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In contrast, stream-based DPI scans the jigsaw puzzle pieces in order of arrival. There is no limit as to the file size, no buffering of packets (except for in the out-of-order case) until they can all be scanned at once. It deems the photograph "threat-free" once it scans the last jigsaw piece, without the need for reassembly.
Multiply that capability across the typical flow of network traffic, and the performance benefits of the stream-based approach are easy to grasp. Stream-based DPI is a very low-latency approach and speaks directly to "need for speed" in network performance.
The ability of stream-based DPI to support all communications protocols (not just HTTP/HHTPS, SMPT and FTP) gives it a scalability advantage as well. This makes stream-based DPI not only faster but easier to deploy, manage and update.
As far as security differences, stream-based scanning is more secure when scanning for threats in real-world deployment scenarios. For example, since proxy-based solutions have to buffer content completely, there is never enough memory on the device to buffer all content that is downloaded concurrently by all users on the network. The increasingly large file sizes involved in enterprise applications further compounds the problem. Proxy-based solutions have to skip scanning some or most of the downloaded content.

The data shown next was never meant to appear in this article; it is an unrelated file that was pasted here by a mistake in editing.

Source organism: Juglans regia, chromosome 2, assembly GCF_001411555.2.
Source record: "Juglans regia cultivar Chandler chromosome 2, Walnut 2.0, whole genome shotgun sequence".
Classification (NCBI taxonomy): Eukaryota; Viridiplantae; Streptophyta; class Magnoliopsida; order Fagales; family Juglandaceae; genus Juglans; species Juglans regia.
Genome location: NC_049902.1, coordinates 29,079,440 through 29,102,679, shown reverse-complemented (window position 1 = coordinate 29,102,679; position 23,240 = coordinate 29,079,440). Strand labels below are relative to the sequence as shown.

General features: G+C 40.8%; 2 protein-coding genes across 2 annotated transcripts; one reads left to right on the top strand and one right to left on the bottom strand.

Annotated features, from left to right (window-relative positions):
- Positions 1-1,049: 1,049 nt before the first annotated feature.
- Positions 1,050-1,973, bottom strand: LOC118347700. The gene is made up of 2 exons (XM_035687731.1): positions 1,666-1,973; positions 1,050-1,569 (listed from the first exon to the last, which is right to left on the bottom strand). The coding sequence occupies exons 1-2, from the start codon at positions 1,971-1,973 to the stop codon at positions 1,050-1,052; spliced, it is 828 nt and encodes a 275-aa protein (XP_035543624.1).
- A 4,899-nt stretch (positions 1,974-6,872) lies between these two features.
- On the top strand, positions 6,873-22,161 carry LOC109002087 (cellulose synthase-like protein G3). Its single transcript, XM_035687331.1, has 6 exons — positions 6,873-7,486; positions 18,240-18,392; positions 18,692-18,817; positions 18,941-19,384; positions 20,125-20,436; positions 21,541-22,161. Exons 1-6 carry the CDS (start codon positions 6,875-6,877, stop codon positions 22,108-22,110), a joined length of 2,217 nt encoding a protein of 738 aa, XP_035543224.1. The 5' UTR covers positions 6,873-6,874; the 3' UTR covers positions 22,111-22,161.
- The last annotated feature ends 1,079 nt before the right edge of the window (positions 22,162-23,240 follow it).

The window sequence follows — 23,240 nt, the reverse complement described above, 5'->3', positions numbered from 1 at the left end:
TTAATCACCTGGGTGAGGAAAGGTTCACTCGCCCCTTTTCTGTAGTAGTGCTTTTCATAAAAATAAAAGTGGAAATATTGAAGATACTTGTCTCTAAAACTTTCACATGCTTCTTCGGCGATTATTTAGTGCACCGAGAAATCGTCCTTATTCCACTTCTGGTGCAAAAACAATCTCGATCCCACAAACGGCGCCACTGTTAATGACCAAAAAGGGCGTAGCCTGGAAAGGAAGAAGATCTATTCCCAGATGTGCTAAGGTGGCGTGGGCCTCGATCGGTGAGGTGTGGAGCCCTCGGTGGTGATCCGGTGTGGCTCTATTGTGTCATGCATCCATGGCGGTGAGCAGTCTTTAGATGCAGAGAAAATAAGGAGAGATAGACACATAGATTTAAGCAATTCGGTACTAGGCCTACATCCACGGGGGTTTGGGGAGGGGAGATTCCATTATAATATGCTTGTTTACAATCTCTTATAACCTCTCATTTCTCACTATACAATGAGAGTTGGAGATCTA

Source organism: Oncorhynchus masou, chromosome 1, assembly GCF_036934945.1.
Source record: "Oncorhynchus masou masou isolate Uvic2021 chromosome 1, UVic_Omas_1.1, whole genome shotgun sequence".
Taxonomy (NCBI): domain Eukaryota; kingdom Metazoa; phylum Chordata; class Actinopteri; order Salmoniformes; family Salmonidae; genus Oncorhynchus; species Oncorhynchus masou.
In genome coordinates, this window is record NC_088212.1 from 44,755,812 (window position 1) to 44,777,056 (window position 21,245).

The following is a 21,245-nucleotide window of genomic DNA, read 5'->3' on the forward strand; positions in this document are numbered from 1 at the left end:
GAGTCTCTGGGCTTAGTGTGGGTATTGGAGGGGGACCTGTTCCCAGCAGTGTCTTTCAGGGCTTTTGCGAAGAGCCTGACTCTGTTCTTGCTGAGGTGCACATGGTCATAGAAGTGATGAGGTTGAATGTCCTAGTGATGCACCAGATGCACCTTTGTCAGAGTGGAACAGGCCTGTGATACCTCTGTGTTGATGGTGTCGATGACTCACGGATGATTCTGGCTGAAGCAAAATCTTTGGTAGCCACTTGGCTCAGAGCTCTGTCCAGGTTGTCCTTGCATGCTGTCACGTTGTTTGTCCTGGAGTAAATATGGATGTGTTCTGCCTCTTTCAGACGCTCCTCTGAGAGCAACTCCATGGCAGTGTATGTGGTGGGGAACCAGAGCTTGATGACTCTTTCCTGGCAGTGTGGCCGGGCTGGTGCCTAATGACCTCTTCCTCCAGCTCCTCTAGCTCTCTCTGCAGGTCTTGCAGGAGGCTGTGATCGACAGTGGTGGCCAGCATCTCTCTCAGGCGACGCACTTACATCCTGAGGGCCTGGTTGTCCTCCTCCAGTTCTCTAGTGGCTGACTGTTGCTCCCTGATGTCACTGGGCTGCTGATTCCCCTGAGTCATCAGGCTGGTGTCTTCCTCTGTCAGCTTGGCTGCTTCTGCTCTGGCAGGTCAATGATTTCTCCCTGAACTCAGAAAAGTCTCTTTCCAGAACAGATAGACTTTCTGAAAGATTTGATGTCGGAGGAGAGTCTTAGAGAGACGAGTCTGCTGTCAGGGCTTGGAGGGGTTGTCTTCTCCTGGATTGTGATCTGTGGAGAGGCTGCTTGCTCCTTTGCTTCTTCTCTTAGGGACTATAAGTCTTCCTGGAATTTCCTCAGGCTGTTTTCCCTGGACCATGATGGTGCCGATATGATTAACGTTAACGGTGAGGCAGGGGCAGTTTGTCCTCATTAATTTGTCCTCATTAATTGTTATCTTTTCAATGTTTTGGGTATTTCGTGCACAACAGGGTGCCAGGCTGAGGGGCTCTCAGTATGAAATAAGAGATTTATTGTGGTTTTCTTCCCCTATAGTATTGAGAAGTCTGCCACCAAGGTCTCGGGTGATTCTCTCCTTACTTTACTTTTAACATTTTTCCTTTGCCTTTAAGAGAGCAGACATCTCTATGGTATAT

But can a stream-based DPI solution truly scale across all file types -- again, driven by the almost-daily introduction of new social media applications and enterprise app modules? One of the biggest misperceptions about a stream-based approach is that it is less secure than a proxy-based approach, particularly for file formats that require full buffering before being decompressed. The real-world implementation of high quality stream-based solutions has demonstrated that they are indeed capable of decompressing most common compression formats without reassembly.
As with any business approach to network security, it is important that stream-based solutions are developed in conjunction with a knowledgeable and capable in-house security research team. It is always better to have your own in-house team do security research and signature development, rather than have third parties develop signatures for you and not being aware how threats really spread in the wild.
But with a strong vendor-customer partnership that ensures the broadest possible protocol support and insight into the real nature of potential threats, a stream-based DPI solution can actually align both speed and security concerns in a meaningful way.
About SonicWALL, Inc.: Guided by its vision of Dynamic Security for the Global Network, SonicWALL develops advanced intelligent network security and data protection solutions that adapt as organizations evolve and as threats evolve. Trusted by small and large enterprises worldwide, SonicWALL solutions are designed to detect and control applications and protect networks from intrusions and malware attacks through award-winning hardware, software and virtual appliance-based solutions. For more information, visit http://www.sonicwall.com/.